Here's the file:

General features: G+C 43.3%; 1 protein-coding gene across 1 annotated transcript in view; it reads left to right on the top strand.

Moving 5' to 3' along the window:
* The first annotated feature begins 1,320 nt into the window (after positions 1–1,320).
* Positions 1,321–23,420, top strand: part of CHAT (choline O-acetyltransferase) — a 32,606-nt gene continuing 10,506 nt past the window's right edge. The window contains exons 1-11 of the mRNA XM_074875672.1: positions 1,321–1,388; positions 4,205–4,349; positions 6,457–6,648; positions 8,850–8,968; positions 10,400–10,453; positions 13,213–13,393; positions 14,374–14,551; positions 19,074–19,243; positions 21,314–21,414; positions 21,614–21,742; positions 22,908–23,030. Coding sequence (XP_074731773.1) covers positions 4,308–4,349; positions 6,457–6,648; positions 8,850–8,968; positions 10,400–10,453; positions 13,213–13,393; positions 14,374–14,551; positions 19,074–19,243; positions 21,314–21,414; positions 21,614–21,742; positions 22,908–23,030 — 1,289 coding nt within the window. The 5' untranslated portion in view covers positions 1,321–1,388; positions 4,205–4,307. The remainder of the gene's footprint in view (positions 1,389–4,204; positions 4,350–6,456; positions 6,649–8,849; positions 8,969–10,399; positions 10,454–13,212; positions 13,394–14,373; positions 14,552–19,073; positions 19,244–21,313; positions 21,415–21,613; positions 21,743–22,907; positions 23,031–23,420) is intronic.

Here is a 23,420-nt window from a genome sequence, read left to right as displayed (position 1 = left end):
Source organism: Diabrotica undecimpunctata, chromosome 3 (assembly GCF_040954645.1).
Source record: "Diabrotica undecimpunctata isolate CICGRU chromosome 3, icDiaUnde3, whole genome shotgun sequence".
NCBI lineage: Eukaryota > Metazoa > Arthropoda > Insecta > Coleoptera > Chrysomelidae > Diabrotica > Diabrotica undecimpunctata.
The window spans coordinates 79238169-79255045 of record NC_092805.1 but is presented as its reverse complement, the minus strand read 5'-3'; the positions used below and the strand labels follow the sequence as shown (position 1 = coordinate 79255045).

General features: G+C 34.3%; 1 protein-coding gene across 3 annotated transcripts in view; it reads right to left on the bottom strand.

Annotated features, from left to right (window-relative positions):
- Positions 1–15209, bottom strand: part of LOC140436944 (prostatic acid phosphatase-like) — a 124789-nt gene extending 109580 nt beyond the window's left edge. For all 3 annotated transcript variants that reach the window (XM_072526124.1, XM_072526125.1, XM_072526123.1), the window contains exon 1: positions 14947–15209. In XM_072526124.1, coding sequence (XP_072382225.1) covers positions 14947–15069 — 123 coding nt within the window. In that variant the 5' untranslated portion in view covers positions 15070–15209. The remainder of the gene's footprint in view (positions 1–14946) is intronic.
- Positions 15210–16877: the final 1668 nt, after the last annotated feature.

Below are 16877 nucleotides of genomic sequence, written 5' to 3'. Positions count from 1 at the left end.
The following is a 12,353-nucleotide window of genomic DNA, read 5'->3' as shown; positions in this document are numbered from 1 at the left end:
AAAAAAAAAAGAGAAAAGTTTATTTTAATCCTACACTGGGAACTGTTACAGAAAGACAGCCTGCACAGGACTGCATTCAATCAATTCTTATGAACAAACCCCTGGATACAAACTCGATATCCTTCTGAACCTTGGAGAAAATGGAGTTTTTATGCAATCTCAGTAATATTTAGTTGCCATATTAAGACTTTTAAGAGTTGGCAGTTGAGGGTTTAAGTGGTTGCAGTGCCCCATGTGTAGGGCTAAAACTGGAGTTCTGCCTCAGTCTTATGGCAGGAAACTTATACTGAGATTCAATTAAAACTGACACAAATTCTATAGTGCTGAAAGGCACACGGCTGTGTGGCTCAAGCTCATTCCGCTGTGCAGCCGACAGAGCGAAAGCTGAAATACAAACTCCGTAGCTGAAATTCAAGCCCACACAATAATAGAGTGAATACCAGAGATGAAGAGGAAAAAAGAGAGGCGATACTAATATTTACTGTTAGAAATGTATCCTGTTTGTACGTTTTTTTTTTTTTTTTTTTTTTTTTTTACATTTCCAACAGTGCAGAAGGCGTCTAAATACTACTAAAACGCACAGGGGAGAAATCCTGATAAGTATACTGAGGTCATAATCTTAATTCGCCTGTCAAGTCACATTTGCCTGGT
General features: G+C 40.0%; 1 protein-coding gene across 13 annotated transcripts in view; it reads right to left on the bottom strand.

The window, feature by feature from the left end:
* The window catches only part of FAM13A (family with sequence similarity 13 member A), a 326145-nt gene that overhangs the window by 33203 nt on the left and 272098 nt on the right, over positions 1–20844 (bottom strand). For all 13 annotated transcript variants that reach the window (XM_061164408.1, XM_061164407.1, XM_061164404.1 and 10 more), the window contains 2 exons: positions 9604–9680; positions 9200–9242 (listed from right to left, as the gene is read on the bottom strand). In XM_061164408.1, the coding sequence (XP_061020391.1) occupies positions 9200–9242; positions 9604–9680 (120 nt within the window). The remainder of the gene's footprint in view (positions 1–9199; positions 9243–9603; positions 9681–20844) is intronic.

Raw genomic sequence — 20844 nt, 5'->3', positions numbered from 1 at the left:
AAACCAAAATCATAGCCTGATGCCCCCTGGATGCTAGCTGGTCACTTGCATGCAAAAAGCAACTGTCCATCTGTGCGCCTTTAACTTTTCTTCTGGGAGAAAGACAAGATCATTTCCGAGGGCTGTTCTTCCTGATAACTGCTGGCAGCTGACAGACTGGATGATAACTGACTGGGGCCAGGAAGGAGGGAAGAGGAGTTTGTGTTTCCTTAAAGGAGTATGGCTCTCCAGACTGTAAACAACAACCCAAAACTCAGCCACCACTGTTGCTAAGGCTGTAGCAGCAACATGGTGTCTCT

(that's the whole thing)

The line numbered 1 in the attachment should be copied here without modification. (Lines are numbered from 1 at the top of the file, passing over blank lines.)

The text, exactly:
General features: G+C 43.3%; 1 protein-coding gene across 1 annotated transcript in view; it reads left to right on the top strand.